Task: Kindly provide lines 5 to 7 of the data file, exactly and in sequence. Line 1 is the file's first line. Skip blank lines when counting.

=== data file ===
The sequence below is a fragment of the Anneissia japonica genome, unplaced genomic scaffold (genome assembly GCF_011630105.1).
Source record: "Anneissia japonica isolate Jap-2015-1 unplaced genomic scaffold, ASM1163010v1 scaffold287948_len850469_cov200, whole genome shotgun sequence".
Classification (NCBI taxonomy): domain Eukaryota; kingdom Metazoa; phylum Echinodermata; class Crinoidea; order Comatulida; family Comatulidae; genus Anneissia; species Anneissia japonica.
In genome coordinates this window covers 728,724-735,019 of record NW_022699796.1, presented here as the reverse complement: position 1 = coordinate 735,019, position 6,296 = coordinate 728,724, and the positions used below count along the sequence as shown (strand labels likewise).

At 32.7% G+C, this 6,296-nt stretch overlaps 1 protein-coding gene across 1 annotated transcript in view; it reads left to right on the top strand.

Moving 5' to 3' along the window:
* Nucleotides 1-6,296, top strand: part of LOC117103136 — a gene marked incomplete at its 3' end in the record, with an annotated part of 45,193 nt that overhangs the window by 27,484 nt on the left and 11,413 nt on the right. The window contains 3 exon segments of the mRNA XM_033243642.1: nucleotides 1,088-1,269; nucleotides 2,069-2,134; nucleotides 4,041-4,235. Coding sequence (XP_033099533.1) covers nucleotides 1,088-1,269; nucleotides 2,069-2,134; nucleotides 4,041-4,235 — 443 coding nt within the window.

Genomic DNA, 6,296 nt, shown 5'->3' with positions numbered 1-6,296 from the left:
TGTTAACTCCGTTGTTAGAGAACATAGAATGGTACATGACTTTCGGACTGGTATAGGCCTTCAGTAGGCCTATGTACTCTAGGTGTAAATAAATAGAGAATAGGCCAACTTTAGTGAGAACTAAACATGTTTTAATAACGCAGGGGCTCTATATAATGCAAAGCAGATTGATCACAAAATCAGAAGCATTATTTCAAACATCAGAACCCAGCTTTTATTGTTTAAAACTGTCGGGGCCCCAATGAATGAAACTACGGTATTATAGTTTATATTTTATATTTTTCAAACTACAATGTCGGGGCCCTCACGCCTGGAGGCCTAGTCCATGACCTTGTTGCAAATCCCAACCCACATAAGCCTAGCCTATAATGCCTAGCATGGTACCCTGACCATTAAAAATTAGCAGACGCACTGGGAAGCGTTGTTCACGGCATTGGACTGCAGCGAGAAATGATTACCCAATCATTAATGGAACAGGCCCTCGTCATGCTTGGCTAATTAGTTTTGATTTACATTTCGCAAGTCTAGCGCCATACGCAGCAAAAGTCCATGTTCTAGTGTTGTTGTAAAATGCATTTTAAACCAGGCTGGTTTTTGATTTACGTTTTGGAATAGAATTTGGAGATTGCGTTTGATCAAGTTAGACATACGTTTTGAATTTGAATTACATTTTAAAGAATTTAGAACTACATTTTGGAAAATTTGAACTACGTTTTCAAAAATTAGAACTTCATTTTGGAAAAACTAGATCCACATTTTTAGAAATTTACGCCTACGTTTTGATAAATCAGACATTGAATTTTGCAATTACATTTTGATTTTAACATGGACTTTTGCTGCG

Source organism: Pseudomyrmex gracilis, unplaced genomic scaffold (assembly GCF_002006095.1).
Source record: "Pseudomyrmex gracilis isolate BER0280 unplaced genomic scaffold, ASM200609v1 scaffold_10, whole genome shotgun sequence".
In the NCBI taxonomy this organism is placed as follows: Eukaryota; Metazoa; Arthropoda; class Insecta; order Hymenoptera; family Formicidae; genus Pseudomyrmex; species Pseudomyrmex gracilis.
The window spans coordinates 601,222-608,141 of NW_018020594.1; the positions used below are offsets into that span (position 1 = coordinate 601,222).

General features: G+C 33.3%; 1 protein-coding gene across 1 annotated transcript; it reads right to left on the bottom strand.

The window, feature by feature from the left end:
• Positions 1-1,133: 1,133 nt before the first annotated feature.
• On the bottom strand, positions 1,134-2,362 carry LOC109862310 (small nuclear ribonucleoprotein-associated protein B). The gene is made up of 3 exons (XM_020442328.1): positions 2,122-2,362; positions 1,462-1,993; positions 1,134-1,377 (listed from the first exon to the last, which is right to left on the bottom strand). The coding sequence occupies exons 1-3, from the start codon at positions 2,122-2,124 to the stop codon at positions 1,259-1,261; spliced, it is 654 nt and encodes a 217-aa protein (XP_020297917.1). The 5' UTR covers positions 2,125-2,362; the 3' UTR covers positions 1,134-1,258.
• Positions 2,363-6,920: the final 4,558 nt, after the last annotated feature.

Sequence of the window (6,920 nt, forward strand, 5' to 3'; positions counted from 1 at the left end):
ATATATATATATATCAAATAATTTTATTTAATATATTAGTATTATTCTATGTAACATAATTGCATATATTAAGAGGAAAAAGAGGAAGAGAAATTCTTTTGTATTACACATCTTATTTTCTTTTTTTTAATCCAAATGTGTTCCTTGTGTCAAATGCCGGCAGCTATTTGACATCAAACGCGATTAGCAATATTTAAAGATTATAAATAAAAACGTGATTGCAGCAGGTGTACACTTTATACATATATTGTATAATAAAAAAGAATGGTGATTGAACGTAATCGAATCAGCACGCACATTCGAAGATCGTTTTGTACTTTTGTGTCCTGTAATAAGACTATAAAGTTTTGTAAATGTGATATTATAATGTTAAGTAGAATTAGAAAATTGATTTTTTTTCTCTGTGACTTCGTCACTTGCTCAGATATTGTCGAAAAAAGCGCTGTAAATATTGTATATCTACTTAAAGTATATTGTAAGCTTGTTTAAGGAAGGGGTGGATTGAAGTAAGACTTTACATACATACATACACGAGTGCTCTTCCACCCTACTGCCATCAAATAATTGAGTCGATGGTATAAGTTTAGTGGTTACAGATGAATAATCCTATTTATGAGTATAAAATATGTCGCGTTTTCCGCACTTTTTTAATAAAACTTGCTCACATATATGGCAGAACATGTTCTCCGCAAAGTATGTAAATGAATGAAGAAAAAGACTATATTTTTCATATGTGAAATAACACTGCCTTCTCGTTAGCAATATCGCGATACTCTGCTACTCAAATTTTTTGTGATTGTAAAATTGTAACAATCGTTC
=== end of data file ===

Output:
At 32.7% G+C, this 6,296-nt stretch overlaps 1 protein-coding gene across 1 annotated transcript in view; it reads left to right on the top strand.

Moving 5' to 3' along the window:
* Nucleotides 1-6,296, top strand: part of LOC117103136 — a gene marked incomplete at its 3' end in the record, with an annotated part of 45,193 nt that overhangs the window by 27,484 nt on the left and 11,413 nt on the right. The window contains 3 exon segments of the mRNA XM_033243642.1: nucleotides 1,088-1,269; nucleotides 2,069-2,134; nucleotides 4,041-4,235. Coding sequence (XP_033099533.1) covers nucleotides 1,088-1,269; nucleotides 2,069-2,134; nucleotides 4,041-4,235 — 443 coding nt within the window.